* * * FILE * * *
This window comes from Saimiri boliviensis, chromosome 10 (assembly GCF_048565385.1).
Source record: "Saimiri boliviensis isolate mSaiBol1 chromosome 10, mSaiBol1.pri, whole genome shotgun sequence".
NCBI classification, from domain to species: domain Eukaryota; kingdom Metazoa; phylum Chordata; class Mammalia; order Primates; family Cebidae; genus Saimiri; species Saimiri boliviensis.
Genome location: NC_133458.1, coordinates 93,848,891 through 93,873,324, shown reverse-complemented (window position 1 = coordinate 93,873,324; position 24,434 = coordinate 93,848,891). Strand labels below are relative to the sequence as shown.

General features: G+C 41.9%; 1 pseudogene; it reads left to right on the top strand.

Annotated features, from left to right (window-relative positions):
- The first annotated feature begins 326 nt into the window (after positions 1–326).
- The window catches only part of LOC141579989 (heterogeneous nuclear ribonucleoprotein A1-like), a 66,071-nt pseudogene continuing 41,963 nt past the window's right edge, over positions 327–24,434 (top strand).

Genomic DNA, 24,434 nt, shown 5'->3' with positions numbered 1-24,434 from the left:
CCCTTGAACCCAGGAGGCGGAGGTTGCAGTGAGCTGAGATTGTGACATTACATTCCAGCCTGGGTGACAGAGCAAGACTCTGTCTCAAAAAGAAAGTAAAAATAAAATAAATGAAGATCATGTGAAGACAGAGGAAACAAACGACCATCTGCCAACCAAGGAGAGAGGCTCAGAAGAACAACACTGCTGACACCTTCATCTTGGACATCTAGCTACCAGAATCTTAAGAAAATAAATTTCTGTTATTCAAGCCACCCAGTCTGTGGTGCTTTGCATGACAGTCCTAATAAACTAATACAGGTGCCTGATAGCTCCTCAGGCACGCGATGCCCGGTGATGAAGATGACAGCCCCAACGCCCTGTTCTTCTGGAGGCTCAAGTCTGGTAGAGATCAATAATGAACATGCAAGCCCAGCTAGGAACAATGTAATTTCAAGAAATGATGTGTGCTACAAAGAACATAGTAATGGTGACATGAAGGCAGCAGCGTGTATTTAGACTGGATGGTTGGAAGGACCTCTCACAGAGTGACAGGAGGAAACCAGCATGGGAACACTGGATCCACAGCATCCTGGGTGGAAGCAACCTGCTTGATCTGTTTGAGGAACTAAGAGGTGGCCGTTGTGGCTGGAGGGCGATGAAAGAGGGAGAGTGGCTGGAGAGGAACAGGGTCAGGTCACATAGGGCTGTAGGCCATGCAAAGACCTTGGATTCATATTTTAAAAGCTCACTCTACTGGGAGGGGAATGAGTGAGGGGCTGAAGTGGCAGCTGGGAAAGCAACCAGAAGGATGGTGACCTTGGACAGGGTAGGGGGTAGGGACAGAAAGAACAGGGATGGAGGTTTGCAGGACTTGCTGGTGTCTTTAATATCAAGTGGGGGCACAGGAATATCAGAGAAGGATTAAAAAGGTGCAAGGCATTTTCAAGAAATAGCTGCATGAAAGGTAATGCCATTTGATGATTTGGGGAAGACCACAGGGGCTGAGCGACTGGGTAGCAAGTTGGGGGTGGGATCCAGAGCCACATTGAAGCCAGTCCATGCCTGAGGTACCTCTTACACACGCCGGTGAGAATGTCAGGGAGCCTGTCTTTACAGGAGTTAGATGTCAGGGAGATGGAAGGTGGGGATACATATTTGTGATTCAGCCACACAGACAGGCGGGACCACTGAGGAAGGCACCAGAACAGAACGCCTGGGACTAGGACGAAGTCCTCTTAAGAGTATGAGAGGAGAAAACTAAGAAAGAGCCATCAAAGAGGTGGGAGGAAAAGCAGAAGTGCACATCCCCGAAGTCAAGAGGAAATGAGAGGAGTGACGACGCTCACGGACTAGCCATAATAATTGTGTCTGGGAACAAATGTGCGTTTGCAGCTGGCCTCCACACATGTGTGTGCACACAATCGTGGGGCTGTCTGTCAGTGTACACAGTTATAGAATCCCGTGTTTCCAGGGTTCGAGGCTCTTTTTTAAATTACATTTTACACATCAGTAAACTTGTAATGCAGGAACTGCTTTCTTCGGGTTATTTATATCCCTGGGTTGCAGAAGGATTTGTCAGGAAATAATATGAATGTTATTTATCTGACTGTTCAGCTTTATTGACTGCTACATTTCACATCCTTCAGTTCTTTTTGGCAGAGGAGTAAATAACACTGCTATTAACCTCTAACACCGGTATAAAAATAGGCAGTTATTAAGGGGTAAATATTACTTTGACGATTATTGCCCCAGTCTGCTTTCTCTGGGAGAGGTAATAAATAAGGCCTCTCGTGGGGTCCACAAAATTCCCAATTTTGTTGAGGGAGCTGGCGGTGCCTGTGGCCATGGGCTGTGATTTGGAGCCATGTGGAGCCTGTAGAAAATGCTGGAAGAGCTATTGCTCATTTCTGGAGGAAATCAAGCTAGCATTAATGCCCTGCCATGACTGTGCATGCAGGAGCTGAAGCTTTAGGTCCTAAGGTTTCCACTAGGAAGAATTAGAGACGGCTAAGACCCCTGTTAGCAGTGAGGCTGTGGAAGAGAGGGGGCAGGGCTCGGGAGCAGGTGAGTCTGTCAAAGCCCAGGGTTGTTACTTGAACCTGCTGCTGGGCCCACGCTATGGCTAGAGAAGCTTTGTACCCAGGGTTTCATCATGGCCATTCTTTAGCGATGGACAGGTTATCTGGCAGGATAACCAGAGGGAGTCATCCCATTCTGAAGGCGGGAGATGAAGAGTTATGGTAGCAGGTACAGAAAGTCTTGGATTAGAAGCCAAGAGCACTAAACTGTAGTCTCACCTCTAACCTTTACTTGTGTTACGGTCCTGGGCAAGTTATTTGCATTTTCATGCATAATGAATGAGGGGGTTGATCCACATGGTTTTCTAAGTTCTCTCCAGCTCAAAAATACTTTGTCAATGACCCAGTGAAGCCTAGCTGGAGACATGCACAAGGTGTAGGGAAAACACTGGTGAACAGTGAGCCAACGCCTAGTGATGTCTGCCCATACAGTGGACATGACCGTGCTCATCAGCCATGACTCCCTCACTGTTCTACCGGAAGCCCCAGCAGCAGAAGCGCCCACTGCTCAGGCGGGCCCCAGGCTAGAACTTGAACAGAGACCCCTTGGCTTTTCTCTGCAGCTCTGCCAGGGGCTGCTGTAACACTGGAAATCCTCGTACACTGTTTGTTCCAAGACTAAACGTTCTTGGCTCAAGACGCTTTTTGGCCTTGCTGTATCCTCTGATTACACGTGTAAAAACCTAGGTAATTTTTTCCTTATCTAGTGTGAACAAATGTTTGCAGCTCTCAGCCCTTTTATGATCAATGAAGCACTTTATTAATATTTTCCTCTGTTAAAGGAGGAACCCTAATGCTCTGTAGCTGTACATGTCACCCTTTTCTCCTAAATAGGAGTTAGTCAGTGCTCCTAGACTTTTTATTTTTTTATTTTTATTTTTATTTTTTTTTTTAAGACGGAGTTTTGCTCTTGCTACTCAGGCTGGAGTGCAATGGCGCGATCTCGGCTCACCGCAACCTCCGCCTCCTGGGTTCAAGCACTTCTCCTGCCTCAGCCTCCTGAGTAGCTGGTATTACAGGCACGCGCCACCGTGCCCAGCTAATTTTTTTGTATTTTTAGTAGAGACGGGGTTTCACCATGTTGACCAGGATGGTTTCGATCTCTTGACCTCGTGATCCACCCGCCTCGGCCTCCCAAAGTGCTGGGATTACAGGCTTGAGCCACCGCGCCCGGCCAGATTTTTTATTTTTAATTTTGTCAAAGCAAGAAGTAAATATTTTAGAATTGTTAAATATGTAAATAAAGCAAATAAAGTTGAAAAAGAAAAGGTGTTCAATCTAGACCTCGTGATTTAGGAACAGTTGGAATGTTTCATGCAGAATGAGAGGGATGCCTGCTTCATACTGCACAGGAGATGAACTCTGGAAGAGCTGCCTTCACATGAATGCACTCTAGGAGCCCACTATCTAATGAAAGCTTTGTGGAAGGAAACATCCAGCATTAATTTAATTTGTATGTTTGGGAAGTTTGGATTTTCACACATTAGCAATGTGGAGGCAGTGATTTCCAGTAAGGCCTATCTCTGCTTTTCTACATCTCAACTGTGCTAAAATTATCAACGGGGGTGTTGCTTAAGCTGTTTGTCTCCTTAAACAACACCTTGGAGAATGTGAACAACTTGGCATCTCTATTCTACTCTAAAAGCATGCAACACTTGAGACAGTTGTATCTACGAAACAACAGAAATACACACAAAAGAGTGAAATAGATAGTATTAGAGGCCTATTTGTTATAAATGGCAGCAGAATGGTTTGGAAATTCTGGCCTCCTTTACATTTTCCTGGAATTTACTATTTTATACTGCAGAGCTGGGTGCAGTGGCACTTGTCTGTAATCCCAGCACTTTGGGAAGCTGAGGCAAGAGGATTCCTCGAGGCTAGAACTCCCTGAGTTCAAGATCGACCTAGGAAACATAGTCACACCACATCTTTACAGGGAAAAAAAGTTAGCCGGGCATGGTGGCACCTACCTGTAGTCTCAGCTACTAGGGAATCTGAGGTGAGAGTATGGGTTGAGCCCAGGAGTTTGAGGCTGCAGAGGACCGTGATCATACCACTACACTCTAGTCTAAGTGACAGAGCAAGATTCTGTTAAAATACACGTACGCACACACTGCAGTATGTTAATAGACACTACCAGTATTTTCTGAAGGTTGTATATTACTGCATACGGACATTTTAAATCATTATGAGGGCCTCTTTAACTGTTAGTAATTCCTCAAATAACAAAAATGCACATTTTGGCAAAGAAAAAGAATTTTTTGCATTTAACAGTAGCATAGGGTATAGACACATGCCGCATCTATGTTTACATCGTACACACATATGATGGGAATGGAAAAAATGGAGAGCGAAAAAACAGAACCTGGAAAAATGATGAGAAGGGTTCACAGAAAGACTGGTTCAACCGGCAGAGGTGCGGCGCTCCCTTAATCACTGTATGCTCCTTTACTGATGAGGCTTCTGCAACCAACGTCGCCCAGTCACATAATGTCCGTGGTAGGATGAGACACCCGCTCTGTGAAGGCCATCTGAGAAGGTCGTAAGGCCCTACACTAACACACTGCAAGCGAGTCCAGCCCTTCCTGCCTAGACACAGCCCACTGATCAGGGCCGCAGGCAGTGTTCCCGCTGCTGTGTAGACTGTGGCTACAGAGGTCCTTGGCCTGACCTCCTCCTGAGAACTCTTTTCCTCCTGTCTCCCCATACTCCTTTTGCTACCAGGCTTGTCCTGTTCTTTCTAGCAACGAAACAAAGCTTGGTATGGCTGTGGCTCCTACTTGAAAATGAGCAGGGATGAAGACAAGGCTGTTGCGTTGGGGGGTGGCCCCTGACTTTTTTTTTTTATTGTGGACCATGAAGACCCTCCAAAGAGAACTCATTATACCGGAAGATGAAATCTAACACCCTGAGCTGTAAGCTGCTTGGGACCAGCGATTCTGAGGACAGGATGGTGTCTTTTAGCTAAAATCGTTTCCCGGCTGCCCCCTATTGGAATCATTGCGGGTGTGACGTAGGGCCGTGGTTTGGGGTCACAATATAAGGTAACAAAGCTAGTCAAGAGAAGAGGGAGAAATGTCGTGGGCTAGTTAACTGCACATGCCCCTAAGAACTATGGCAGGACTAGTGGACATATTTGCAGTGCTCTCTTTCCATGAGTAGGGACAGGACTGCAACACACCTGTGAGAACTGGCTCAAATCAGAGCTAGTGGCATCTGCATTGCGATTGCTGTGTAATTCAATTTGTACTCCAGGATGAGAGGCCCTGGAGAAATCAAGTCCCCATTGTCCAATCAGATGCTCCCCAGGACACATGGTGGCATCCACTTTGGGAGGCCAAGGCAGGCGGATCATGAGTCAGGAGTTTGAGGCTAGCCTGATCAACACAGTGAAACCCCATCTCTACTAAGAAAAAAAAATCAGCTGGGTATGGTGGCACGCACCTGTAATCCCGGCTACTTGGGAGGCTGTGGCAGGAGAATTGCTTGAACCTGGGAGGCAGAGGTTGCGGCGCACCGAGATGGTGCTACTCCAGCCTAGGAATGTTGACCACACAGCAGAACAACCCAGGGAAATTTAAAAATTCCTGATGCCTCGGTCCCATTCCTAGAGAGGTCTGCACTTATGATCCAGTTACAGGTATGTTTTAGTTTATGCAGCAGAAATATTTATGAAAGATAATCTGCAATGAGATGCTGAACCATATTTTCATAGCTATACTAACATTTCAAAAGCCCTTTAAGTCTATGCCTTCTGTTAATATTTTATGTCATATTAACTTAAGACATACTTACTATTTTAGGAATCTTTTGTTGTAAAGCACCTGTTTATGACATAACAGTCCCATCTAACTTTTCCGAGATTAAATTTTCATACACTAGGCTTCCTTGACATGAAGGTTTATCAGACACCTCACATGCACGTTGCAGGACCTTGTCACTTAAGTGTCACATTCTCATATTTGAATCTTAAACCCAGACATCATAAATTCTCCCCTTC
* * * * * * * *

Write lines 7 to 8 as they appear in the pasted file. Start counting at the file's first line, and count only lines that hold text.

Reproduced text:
- The first annotated feature begins 326 nt into the window (after positions 1–326).
- The window catches only part of LOC141579989 (heterogeneous nuclear ribonucleoprotein A1-like), a 66,071-nt pseudogene continuing 41,963 nt past the window's right edge, over positions 327–24,434 (top strand).